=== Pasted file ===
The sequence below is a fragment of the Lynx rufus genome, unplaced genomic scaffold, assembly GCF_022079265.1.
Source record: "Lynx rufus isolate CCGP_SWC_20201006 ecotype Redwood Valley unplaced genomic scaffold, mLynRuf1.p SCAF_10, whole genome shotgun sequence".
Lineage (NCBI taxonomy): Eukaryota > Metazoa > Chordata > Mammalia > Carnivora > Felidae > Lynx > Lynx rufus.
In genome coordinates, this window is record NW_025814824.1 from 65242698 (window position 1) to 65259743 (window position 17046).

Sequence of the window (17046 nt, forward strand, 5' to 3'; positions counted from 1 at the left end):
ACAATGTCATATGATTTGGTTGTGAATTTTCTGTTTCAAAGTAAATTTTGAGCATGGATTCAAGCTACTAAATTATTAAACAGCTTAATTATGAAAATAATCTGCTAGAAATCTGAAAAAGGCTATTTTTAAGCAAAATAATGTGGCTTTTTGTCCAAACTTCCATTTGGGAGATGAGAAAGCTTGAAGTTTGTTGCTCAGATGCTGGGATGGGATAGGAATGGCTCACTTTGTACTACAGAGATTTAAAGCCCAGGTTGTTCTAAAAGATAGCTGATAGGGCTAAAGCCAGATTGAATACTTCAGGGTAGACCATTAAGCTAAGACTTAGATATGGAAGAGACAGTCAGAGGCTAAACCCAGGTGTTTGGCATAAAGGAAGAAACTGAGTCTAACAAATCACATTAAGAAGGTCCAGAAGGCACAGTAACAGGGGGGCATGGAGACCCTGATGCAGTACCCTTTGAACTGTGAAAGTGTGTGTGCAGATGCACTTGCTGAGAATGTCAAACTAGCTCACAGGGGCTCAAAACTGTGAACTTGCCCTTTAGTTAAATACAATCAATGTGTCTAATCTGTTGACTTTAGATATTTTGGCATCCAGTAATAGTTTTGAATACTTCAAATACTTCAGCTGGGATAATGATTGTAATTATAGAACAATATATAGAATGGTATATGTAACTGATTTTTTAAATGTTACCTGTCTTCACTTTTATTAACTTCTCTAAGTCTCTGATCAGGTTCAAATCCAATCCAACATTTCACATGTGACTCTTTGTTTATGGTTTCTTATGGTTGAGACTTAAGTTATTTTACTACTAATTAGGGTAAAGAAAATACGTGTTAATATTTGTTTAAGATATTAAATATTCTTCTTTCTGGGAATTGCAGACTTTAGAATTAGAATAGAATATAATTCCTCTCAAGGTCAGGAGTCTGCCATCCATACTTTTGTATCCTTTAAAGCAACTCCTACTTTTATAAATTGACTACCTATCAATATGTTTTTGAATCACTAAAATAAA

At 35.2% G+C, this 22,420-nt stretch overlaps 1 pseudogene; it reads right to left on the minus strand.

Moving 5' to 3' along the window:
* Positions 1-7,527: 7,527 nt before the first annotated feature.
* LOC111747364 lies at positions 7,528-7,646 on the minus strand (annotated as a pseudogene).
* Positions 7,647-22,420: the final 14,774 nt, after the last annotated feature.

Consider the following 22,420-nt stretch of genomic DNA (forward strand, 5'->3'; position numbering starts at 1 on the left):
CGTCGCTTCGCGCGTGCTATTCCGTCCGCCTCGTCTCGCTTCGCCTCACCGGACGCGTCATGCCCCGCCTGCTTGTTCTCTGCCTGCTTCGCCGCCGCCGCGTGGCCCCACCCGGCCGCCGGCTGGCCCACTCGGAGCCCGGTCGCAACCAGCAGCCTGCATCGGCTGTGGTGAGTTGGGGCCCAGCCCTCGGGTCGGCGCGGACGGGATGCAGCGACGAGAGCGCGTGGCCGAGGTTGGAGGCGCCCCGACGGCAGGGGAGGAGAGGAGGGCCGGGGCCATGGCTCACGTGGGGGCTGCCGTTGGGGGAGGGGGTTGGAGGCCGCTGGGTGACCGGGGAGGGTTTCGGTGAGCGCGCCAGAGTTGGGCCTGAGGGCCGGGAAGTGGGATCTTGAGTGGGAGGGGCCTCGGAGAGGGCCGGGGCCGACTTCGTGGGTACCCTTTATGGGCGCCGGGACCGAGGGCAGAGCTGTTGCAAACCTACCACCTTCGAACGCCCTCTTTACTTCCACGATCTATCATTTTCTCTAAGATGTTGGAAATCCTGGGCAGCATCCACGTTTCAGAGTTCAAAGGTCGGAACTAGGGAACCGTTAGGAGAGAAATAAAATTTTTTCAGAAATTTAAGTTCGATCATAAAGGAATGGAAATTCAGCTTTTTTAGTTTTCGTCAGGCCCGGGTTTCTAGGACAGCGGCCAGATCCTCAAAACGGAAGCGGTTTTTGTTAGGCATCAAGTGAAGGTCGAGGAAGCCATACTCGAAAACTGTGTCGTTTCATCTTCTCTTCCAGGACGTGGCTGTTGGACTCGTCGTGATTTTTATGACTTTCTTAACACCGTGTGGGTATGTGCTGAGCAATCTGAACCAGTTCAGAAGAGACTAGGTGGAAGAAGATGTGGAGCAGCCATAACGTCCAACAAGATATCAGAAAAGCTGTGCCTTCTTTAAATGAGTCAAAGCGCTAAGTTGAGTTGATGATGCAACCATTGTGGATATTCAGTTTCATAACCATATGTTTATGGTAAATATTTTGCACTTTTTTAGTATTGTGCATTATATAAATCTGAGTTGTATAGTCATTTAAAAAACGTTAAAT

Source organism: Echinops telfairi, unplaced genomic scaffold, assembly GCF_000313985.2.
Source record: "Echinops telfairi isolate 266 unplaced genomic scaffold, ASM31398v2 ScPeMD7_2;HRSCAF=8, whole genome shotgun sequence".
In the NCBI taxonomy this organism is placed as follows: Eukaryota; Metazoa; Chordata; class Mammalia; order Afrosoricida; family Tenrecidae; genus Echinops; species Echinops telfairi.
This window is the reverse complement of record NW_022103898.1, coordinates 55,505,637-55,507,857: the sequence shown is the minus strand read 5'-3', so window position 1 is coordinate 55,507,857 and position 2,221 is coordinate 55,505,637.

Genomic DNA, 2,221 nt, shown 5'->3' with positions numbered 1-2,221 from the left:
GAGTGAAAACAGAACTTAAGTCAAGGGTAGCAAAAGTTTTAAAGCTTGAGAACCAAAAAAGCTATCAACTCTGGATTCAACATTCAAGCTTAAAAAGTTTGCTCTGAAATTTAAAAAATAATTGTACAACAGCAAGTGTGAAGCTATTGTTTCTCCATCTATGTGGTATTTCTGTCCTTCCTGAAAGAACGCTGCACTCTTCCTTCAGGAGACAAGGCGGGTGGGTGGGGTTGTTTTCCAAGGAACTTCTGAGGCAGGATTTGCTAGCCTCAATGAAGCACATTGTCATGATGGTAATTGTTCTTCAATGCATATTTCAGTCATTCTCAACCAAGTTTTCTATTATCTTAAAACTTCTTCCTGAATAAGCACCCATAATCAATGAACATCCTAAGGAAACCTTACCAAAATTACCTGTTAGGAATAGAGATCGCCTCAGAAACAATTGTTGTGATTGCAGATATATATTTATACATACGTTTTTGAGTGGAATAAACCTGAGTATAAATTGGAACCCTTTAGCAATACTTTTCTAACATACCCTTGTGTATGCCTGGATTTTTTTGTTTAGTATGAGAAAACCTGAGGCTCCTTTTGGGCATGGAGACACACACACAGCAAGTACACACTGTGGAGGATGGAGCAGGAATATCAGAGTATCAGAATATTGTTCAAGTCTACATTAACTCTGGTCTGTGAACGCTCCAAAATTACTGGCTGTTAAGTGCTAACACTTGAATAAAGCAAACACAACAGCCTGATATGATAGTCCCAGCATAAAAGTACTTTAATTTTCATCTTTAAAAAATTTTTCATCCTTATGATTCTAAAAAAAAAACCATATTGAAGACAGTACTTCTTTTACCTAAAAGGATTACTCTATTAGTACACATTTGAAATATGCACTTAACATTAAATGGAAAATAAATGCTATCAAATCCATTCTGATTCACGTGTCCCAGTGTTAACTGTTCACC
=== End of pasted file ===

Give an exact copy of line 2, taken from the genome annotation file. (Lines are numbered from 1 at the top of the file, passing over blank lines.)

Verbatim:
Source record: "Lynx rufus isolate CCGP_SWC_20201006 ecotype Redwood Valley unplaced genomic scaffold, mLynRuf1.p SCAF_10, whole genome shotgun sequence".